Boyz II Men were nominated for 2 Grammys in 1998: Best R&B Album for Evolution and Best R&B Vocal Performance by a Duo or Group for “A Song for Mama”.

  Nathan Michael Shawn Wanya

In 1999, Motown’s parent company, Polygram, was bought by Universal Music Group. Amidst the major corporate restructure, Motown was merged with UMG’s Universal Records, where Boyz II Men found themselves reassigned.

Their only studio LP album for Universal, 2000’s Nathan Michael Shawn Wanya, was chiefly written and produced by the group itself, in an attempt to update their sound and ward off critics who questioned the group’s reliance on Babyface’s hit-making songcraft. While the critics were more receptive to Nathan Michael Shawn Wanya than they had been to its predecessor, the LP sold only 500,000 copies in the US, 1 million copies worldwide, and although its two singles, “Pass You By” and “Thank You in Advance” received media attention, neither became hits.

Boyz II Men departed from Universal in 2001, ending their relationship with the company that brought them to international stardom in 1991. The label released a very successful greatest hits compilation, Legacy: The Greatest Hits Collection, to close out their contract.

  Full Circle and “The Color of Love”

Signing a new deal with Arista Records in 2002, Boyz II Men began recording the Full Circle album, and recruited Babyface for a new single, “The Color of Love”. In an attempt to recapture the massive success the group had enjoyed a decade earlier, the album received a significant promotional budget. Arista commissioned a high-budget music video, shot in four different locales by four different directors: supervising director Little X filmed scenes featuring Michael McCary in India, Hype Williams filmed Shawn Stockman in Tokyo, Benny Boom filmed Nathan Morris in Ghana, and Chris Robinson filmed Wanya Morris in Puerto Rico and finally all were filmed in New York. The resulting music video had a debut on BET, but failed to have a great effect, and Full Circle, like Nathan Michael Shawn Wanya before it, sold slightly more than 500,000 copies in the US and 1 million copies worldwide.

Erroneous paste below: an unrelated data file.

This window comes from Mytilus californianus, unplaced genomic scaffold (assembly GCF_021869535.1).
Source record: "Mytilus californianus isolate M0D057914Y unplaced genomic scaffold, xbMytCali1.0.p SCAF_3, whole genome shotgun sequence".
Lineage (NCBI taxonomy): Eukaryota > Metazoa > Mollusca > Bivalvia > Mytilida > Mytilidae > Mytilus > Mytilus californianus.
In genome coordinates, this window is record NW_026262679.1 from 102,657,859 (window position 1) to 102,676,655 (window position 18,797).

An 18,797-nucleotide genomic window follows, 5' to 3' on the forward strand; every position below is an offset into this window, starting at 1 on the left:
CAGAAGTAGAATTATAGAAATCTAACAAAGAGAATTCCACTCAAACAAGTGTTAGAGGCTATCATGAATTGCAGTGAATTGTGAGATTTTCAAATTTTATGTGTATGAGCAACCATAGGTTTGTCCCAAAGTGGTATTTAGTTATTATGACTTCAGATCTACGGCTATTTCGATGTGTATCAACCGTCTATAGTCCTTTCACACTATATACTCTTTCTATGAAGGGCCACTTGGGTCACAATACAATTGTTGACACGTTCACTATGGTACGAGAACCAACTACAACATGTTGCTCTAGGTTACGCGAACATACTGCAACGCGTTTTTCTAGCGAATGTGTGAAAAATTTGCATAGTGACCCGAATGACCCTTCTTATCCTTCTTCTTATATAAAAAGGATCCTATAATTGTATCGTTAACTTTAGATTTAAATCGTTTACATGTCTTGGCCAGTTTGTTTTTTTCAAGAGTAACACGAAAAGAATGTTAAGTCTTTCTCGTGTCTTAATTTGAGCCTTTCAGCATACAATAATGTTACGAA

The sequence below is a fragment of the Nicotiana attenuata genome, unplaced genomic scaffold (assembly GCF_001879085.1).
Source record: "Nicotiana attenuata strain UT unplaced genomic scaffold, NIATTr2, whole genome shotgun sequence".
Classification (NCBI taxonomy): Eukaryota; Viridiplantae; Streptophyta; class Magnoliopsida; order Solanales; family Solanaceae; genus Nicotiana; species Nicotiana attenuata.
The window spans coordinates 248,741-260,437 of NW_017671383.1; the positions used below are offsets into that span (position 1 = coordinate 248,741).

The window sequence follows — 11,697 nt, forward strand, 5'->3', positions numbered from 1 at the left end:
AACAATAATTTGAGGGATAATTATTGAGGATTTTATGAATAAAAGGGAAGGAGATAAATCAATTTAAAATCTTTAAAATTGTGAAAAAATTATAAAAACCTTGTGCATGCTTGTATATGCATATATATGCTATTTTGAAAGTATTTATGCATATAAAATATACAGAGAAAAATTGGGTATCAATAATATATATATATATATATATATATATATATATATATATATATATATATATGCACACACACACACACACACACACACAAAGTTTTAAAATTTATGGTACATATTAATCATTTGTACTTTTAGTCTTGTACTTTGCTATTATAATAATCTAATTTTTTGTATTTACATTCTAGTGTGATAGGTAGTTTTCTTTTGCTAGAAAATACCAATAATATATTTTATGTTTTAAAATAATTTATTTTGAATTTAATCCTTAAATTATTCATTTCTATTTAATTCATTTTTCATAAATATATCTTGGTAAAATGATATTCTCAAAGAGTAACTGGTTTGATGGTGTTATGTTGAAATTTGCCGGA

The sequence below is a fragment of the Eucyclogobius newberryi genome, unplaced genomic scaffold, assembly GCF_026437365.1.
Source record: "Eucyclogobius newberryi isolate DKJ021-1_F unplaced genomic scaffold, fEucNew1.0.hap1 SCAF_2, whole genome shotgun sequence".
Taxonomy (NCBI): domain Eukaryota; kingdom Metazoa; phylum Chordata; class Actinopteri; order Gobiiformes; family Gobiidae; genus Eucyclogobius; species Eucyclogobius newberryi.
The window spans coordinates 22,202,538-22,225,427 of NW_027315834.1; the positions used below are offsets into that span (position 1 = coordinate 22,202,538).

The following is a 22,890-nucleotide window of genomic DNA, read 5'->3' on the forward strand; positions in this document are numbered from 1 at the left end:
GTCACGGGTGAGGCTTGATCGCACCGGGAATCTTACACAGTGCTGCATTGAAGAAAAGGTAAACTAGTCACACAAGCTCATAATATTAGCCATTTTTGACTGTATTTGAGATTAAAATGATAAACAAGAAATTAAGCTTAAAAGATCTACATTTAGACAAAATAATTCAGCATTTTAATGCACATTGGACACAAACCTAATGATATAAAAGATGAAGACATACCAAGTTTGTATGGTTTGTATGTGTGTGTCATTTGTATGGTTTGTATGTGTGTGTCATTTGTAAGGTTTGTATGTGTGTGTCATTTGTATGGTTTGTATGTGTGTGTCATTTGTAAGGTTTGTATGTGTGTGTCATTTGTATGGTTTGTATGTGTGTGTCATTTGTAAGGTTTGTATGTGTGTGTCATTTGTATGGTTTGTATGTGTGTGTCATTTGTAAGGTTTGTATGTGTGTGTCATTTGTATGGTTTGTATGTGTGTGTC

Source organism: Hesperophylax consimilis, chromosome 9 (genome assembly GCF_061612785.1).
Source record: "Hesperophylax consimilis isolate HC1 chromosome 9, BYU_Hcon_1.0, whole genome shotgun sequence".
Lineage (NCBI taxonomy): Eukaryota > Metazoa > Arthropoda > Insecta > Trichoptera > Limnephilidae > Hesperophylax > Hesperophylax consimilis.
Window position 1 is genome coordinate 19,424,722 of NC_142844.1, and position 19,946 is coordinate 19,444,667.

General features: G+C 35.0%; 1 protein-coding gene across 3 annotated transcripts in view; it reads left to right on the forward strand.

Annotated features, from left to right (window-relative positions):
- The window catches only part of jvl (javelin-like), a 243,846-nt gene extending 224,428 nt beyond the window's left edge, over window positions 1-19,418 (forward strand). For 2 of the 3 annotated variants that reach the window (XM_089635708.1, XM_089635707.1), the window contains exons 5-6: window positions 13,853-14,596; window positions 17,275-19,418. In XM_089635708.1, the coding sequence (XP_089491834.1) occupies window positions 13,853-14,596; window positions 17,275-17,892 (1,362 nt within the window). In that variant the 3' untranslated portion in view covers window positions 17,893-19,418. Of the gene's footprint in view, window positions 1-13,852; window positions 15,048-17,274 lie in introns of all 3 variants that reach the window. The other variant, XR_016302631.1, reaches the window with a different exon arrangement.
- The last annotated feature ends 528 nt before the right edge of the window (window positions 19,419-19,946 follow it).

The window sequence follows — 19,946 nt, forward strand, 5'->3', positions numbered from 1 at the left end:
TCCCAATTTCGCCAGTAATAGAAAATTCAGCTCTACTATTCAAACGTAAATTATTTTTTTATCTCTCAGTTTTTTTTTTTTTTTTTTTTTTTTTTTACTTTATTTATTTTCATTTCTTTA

Full Circle would become Boyz II Men’s final album as a quartet, and their last effort to receive extensive promotion from a major record company. On January 30, 2003, Michael McCary retired from performing due to his ongoing battle with scoliosis. Arista terminated Boyz II Men’s contract on April 30, and the remaining three members took a temporary hiatus from the music industry.


  Remake era

  Throwback, Vol. 1 and The Remedy

Boyz II Men at the Genting Highlands, Malaysia in 2007.